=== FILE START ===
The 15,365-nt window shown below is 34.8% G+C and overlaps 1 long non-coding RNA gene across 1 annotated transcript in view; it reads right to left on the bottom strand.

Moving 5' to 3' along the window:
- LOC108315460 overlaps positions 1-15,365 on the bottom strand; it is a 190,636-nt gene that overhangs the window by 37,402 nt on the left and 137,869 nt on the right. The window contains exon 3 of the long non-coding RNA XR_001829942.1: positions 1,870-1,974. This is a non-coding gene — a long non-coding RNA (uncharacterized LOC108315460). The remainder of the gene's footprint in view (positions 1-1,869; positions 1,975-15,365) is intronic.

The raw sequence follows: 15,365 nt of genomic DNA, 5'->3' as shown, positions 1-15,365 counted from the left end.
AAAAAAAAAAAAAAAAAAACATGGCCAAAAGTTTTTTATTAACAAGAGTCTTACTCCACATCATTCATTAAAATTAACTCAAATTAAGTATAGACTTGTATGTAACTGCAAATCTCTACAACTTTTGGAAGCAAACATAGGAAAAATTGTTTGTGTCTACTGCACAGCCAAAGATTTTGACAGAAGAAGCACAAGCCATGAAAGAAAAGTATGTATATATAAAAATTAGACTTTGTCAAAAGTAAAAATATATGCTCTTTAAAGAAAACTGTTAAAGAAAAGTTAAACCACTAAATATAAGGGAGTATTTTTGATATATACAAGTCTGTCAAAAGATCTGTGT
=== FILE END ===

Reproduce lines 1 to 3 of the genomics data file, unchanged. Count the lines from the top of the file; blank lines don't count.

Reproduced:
The 15,365-nt window shown below is 34.8% G+C and overlaps 1 long non-coding RNA gene across 1 annotated transcript in view; it reads right to left on the bottom strand.

Moving 5' to 3' along the window:
- LOC108315460 overlaps positions 1-15,365 on the bottom strand; it is a 190,636-nt gene that overhangs the window by 37,402 nt on the left and 137,869 nt on the right. The window contains exon 3 of the long non-coding RNA XR_001829942.1: positions 1,870-1,974. This is a non-coding gene — a long non-coding RNA (uncharacterized LOC108315460). The remainder of the gene's footprint in view (positions 1-1,869; positions 1,975-15,365) is intronic.